Shawn Kelley earned his first save of the season Tuesday. (Scott Cunningham/Getty Images)

ATLANTA — The season isn’t three weeks old yet, but the Nationals have made a change at closer. Shawn Kelley and Koda Glover will split the duties and replace Blake Treinien, who spent 13 games on the job, Nationals Manager Dusty Baker announced Wednesday.

“What we’re going to do, we’re going to put him back more in a role he’s had success in,” Baker said. “We thought he was ready. He thought he was ready. We’re just going to have to mix and match somewhere between Koda and Kelley as our closer, and then use him in the sixth or seventh or eighth, or wherever is necessary for him to pitch. He realizes it. The day will come when we know he has the stuff to be ready.”

The 28-year-old Treinen made his final appearance as closer Tuesday, and it was disastrous, keeping in line with his performance in the role. The right-hander allowed two hits, walked two and got just one out. One of the walks loaded the bases. The other walked the Braves only run in. Kelley relieved him and managed to escape the jam by getting a flyout and striking out Chase d’Arnaud — twice, thanks to an incorrect call — to earn the save.

The earned run in 1/3 of an inning hiked Treinen’s ERA to 7.11 in 6 1/3 innings across eight games this season. He’s allowed 10 hits, issued six walks, and compiled seven strikeouts. He saved three games. He’ll now return to the setup man/fireman role he excelled in last season, when he posted the second-highest groundball rate and the fourth-best strand rate among relievers in baseball.

Who will close games for the Nationals moving forward will depend on Kelley’s availability. Kelley has posted a 6.00 ERA in seven games while striking out 13.5 batters per nine innings. He struck out 12.4 per nine with a 2.64 ERA in 67 appearances last season. But Washington has been very cautious in handling the 32-year-0ld Kelley — perhaps too cautious for Kelley at times — because he’s had two Tommy John surgeries and wants to have Kelley continue pitching every other game as he has done since debuting April 6.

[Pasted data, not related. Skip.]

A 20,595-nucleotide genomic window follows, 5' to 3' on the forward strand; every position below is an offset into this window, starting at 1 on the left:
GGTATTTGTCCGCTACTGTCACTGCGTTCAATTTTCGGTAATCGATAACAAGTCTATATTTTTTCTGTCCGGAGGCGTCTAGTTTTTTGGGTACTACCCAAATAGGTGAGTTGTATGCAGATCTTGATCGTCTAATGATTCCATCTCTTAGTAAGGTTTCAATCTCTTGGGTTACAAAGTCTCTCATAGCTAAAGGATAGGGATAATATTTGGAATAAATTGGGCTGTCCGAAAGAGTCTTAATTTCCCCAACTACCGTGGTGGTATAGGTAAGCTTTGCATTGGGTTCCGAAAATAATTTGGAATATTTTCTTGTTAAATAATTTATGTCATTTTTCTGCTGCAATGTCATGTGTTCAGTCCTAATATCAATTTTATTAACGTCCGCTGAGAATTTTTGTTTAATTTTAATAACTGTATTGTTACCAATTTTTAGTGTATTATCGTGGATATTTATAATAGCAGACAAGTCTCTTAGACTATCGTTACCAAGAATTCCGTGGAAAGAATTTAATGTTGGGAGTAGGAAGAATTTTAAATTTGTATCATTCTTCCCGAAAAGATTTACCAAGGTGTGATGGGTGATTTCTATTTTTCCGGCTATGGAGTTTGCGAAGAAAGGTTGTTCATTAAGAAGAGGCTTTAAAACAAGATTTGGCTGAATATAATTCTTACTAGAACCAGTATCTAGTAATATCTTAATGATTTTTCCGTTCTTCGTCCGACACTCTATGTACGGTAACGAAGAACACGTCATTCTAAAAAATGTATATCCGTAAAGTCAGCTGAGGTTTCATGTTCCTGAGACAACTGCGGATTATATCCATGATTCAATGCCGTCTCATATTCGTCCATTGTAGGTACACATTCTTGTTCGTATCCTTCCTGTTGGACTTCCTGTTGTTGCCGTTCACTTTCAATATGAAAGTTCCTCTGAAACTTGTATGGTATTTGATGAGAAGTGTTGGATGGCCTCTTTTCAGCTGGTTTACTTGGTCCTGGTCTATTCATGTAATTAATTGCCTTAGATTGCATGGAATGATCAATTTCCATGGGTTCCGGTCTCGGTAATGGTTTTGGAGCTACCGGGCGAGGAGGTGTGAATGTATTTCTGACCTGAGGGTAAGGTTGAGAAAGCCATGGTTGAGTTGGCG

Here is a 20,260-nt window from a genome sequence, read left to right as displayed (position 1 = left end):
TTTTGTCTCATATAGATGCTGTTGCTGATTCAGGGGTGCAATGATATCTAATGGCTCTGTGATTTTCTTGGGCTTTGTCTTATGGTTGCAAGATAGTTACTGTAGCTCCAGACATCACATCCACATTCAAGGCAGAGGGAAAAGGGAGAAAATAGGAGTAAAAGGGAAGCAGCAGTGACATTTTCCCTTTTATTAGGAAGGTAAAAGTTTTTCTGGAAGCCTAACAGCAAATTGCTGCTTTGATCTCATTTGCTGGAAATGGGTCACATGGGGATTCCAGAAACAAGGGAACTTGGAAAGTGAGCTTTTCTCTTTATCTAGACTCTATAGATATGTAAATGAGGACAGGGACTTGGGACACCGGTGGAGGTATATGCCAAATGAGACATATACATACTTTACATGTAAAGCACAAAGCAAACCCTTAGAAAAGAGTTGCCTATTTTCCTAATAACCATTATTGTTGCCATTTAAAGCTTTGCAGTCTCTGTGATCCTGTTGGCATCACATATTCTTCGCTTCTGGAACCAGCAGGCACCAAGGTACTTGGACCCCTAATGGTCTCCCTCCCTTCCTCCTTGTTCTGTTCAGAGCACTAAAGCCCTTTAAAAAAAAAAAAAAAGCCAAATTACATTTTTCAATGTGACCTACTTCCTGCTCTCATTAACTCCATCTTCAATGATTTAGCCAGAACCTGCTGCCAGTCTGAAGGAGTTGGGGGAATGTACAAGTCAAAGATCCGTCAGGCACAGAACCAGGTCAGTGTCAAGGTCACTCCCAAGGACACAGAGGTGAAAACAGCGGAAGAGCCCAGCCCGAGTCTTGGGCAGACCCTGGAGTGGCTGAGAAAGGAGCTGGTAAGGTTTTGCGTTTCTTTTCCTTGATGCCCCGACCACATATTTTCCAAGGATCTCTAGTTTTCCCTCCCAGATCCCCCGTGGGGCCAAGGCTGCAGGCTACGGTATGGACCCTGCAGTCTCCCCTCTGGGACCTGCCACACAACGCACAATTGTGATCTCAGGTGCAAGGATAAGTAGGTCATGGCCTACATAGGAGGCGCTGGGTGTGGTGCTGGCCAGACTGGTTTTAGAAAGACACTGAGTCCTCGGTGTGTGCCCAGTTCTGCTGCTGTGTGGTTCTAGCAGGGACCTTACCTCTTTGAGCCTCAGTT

“You’re treading on dangerous water when you start taking about three times with the same operation,” Baker said. “We’re trying to preserve him. We have a long season. It was all about Kelley’s resiliency. He gets lefties and righties out as a general rule, so that was the only question with him.”

While Kelley will likely be the choice when available, Glover will assume the role when he isn’t. The 24-year-old Glover, who started last season with Class A Potomac, has a 3.18 ERA in 5 2/3 innings this season. He’s walked just one batter and hasn’t given up any of the 10 home runs Washington’s bullpen has allowed this season. Some in the Nationals organization believe Glover is the closer of the future. The future just isn’t the present yet.

“He’s nursing some things, too,” Baker said. “That’s why we don’t just say it’s Koda. But I mean, there are some hitters that have given Koda some problems. … So, yeah, Koda’s even less experienced than Blake. So, yeah, what you want and what you wish might happen sooner, hopefully, rather than later. But we got to win ballgames in the meantime.”